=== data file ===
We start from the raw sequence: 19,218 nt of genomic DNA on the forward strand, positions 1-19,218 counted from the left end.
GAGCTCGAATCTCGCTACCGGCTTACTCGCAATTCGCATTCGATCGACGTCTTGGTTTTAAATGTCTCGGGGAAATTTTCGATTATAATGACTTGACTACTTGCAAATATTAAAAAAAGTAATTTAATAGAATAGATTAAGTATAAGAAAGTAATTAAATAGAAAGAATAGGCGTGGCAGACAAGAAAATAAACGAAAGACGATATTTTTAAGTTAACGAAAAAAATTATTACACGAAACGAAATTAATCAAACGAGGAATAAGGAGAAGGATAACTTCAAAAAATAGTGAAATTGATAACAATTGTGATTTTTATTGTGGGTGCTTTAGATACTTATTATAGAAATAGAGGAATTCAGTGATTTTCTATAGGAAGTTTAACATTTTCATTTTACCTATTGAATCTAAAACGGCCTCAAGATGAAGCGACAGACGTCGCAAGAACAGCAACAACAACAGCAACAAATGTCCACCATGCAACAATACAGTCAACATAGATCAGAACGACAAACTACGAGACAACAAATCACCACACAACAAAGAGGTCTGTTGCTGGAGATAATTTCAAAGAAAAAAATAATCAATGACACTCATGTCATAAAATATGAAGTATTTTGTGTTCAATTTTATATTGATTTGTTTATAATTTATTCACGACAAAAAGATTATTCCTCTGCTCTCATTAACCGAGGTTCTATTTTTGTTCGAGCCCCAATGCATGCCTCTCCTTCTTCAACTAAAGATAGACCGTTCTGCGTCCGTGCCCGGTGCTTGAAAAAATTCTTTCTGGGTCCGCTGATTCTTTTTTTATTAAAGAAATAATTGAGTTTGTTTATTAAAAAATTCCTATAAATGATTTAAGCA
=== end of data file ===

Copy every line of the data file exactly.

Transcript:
We start from the raw sequence: 19,218 nt of genomic DNA on the forward strand, positions 1-19,218 counted from the left end.
GAGCTCGAATCTCGCTACCGGCTTACTCGCAATTCGCATTCGATCGACGTCTTGGTTTTAAATGTCTCGGGGAAATTTTCGATTATAATGACTTGACTACTTGCAAATATTAAAAAAAGTAATTTAATAGAATAGATTAAGTATAAGAAAGTAATTAAATAGAAAGAATAGGCGTGGCAGACAAGAAAATAAACGAAAGACGATATTTTTAAGTTAACGAAAAAAATTATTACACGAAACGAAATTAATCAAACGAGGAATAAGGAGAAGGATAACTTCAAAAAATAGTGAAATTGATAACAATTGTGATTTTTATTGTGGGTGCTTTAGATACTTATTATAGAAATAGAGGAATTCAGTGATTTTCTATAGGAAGTTTAACATTTTCATTTTACCTATTGAATCTAAAACGGCCTCAAGATGAAGCGACAGACGTCGCAAGAACAGCAACAACAACAGCAACAAATGTCCACCATGCAACAATACAGTCAACATAGATCAGAACGACAAACTACGAGACAACAAATCACCACACAACAAAGAGGTCTGTTGCTGGAGATAATTTCAAAGAAAAAAATAATCAATGACACTCATGTCATAAAATATGAAGTATTTTGTGTTCAATTTTATATTGATTTGTTTATAATTTATTCACGACAAAAAGATTATTCCTCTGCTCTCATTAACCGAGGTTCTATTTTTGTTCGAGCCCCAATGCATGCCTCTCCTTCTTCAACTAAAGATAGACCGTTCTGCGTCCGTGCCCGGTGCTTGAAAAAATTCTTTCTGGGTCCGCTGATTCTTTTTTTATTAAAGAAATAATTGAGTTTGTTTATTAAAAAATTCCTATAAATGATTTAAGCA